For other non-emergency related comms, there are 77 channels to choose from. You can select one that is not used in your area as your “group channel” for communications among your family and friends.

Keep several handhelds handy, install a mobile unit in your vehicle and a base station in your house.

For more info on choosing the best UHF CB radio, check out our article here.

Satellite Phones used to be very expensive to own and operate but now usage costs have dropped dramatically. Sat phones rely on satellites orbiting the earth which is heaps more reliable than phone towers. The only downside is that they don’t really work when used indoors.

Amateur (Ham) Radio has a long history of being used to relay and gather crucial information during natural disasters such as 9/11 to the 2011 Queensland Floods in Australia. A Ham Radio is perhaps the most important emergency communications device that you could have in an emergency. You will need a ham license in order to operate on amateur frequencies though but the test isn’t that hard at all – many 8 year olds are even getting their licenses!

Most ham operators are more than willing to lend a hand in a disaster and make great people to contact to relay important information to you. In fact some ham radio emergency communications groups are part of state disaster management plans which means they can be called upon by authorities to provide emergency communications for a particular crisis and will setup shop and assist in relaying information in and out of the affected area(s).

It’s a good idea to keep a list of local and state frequencies handy so that you can tune into them in an emergency to be informed.

Establishing an Emergency Communications Plan

  • Make a list of people and phone numbers you will contact in an emergency.  Keep this list handy by your landline phone, in your car, on your smartphone and in your emergency kit.
  • This emergency list should contain phone numbers, email addresses, and even social media networks.
  • If possible, establish 1 local contact and 2-3 out of state contacts who can relay information to you in the event you’re unable to access it for yourself. These could be relatives or close friends.  Agree on these contacts before a disaster strike so that your family members can use them as a point of contact during a time of crisis.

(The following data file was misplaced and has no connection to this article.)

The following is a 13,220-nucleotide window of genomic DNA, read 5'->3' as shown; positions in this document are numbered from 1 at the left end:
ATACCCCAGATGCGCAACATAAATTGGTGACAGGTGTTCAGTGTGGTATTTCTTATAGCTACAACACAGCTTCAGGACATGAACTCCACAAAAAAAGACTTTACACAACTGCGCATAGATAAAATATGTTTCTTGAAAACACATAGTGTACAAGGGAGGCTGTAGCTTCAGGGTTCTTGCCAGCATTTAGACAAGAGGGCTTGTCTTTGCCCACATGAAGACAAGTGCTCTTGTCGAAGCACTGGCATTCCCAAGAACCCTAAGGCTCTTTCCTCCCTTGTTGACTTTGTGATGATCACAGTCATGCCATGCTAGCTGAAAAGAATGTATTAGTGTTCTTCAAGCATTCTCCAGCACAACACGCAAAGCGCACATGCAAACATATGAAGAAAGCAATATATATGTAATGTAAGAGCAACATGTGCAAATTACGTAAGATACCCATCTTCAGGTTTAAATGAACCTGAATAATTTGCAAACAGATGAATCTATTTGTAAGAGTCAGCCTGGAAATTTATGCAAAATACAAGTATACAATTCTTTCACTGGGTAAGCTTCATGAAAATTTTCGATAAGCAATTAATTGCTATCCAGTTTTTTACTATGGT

• You main point of contact can then co-ordinate either evacuation efforts or efforts to reunite members of your family or prepper group.
  • Keep a list of important phone numbers handy near your landline phone.
  • Once the disaster strikes and you have relocated to a safe place, one of your top priorities should be to make contact with your emergency point of contact and inform them of the situation, your whereabouts and what you intend to do next. Keep your contact updated with information whenever your situation changes. This contact can then relay this information onto others on your emergency contacts list.

It’s not hard to imagine the sheer panic and mayhem during and in the aftermath of a disaster as people desperately try to get hold of their loved ones just to find out if they’re ok. It can be heart-wrenching to not know if your loved ones are dead or alive. Being without a means of finding out vital information, reaching out to loved ones and calling for emergency help can leave you feeling helpless and in the dark so to speak. With alternative means of gathering and communicating information and most importantly of all, a plan, you can feel assured that your family or group will stay connected in a time of crisis.